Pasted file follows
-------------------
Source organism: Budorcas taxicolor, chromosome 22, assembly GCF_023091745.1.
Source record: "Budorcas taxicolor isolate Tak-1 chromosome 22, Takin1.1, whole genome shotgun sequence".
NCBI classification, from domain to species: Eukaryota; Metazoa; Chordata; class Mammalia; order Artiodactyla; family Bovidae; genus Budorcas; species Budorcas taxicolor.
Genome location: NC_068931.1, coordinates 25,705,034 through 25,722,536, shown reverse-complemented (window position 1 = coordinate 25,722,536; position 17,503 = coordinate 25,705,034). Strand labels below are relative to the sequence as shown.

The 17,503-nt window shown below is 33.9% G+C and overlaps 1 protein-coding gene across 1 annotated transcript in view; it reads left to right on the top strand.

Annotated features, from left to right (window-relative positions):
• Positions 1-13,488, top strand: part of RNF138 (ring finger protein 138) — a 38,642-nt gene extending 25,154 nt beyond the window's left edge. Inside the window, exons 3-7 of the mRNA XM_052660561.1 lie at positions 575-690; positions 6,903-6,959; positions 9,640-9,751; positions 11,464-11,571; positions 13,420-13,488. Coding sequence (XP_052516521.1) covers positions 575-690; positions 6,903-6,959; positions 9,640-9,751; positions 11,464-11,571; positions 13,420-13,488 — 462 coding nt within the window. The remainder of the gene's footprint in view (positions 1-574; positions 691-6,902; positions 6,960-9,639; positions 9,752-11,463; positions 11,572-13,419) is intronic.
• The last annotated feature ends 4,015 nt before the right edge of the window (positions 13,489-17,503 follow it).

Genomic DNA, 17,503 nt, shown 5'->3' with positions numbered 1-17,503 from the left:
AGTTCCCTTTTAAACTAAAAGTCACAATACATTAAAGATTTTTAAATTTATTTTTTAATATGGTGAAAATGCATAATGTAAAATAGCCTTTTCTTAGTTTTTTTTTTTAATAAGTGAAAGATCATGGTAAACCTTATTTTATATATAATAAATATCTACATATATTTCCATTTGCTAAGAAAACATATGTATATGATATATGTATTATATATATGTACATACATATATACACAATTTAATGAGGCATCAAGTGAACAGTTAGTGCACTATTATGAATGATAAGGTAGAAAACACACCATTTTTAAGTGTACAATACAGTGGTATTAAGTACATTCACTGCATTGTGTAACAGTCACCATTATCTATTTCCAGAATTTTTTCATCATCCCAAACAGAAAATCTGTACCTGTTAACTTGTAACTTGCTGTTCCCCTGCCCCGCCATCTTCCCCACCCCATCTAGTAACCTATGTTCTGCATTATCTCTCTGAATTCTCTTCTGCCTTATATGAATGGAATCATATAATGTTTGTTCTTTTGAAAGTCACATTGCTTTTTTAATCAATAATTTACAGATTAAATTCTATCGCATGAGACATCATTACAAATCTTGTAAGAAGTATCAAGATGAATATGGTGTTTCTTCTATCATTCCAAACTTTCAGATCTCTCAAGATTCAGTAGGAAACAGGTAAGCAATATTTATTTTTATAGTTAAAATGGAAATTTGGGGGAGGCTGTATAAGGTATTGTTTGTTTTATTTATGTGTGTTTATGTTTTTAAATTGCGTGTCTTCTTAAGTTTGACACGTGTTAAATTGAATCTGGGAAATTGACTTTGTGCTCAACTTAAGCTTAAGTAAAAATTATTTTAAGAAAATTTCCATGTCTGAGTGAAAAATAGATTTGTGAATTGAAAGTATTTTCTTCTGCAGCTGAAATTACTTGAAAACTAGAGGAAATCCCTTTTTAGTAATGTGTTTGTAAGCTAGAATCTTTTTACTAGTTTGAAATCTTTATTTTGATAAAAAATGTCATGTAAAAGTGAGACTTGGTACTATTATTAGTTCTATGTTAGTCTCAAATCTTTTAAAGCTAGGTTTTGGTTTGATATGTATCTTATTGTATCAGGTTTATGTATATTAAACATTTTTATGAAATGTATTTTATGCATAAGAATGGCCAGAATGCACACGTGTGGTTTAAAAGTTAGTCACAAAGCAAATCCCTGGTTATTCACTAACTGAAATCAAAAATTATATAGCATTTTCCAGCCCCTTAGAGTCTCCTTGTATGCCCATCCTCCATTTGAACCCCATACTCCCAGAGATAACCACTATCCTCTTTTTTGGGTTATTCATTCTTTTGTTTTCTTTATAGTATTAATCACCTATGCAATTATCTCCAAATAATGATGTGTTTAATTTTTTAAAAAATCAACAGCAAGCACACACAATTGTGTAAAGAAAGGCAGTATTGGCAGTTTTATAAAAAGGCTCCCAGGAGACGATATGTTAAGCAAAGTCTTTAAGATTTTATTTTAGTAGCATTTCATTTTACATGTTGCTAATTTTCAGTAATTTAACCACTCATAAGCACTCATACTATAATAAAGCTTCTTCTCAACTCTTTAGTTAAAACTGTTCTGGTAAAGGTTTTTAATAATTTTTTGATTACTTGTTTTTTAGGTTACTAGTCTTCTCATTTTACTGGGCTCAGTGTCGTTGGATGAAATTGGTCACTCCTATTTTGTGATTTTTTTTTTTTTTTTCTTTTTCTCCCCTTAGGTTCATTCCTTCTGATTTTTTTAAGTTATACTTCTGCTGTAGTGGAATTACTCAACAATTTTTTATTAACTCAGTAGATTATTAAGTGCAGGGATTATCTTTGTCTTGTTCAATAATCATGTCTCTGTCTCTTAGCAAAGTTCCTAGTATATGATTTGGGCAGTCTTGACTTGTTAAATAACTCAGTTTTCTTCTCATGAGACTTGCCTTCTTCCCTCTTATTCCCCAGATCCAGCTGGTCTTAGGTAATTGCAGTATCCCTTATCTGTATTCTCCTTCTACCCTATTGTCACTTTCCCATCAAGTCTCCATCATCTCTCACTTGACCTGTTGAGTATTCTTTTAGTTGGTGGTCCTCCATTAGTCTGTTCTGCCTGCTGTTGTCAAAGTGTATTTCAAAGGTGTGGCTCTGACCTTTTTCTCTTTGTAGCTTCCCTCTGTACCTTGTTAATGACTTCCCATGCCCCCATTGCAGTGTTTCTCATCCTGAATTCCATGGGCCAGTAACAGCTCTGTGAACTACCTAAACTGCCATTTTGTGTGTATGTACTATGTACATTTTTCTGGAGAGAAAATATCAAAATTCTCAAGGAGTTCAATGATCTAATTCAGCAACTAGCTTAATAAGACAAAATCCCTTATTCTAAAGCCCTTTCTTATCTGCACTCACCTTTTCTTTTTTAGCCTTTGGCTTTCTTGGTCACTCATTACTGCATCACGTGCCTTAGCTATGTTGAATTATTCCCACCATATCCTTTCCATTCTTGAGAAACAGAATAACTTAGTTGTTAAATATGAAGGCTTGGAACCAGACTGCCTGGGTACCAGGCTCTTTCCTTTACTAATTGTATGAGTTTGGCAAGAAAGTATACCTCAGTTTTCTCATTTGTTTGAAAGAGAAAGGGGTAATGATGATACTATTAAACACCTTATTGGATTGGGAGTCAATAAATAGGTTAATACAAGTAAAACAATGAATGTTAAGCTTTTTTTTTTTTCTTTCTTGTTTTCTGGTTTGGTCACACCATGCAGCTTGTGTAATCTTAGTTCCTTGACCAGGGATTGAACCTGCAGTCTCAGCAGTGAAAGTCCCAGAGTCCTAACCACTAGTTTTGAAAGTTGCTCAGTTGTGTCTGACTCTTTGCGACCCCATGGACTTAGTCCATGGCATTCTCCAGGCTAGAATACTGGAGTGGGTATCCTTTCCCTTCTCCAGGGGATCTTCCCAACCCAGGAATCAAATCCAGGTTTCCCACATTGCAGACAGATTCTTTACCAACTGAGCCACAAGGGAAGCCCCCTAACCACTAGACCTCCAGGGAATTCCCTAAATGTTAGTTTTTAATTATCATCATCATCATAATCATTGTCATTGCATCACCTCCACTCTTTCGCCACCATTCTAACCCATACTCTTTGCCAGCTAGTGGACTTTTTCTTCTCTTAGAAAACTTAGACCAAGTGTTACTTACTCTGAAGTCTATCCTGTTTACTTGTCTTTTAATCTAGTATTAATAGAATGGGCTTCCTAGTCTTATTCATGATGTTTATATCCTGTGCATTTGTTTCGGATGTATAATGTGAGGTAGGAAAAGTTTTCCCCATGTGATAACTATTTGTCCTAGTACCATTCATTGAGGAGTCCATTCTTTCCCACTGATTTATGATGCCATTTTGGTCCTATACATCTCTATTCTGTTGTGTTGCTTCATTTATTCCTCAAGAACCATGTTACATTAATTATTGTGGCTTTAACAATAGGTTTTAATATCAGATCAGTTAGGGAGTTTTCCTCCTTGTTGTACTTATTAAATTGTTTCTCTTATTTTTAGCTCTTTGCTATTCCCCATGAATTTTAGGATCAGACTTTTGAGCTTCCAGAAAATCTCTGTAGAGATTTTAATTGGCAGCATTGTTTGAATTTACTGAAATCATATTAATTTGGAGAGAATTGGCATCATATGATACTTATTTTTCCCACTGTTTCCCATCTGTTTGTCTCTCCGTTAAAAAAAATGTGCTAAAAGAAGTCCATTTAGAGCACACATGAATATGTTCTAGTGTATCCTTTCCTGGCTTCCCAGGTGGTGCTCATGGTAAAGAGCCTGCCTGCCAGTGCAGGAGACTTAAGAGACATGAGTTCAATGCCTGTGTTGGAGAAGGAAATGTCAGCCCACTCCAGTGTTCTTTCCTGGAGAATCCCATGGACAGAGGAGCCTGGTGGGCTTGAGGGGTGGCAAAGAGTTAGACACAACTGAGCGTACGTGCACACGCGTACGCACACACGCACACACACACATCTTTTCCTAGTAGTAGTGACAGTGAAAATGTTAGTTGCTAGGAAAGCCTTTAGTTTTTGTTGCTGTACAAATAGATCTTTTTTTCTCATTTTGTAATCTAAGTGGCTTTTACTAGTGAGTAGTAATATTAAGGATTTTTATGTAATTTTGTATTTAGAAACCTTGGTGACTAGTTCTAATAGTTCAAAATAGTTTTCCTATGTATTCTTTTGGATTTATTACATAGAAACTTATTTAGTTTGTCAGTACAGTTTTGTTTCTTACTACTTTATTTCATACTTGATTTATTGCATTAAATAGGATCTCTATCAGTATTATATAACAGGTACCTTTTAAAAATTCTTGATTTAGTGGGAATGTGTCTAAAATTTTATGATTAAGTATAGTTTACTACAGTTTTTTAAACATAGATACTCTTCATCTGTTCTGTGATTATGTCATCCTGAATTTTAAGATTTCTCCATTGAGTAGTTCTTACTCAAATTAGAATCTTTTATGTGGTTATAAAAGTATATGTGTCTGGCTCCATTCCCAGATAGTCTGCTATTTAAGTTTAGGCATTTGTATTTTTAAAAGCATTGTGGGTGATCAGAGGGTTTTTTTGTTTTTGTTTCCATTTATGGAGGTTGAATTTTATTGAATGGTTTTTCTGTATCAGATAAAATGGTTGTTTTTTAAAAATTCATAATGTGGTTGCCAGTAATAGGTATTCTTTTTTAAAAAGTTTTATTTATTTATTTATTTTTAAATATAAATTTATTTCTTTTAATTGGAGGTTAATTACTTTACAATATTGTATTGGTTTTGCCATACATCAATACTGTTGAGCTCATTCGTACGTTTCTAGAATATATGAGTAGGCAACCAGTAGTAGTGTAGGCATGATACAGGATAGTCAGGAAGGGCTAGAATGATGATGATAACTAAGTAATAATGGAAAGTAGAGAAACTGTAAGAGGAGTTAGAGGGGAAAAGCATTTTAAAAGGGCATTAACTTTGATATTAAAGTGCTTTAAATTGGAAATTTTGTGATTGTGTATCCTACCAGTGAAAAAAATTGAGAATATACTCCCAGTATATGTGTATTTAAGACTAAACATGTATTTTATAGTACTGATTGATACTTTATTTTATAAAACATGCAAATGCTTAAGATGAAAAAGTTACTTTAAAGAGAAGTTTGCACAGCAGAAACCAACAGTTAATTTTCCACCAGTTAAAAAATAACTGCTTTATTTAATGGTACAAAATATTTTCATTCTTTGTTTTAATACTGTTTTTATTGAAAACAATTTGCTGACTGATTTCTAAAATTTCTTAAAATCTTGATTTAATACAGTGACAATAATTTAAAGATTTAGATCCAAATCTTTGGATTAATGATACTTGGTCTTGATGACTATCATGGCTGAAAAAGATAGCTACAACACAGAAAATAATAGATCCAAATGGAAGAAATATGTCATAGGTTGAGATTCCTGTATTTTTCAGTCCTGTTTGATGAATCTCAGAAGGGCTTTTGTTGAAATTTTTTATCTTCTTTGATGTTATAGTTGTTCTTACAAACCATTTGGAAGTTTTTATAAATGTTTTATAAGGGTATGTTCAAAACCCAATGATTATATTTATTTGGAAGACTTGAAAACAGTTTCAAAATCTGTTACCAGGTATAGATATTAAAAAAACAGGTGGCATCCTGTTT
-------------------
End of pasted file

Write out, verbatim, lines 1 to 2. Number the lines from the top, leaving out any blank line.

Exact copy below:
Source organism: Budorcas taxicolor, chromosome 22, assembly GCF_023091745.1.
Source record: "Budorcas taxicolor isolate Tak-1 chromosome 22, Takin1.1, whole genome shotgun sequence".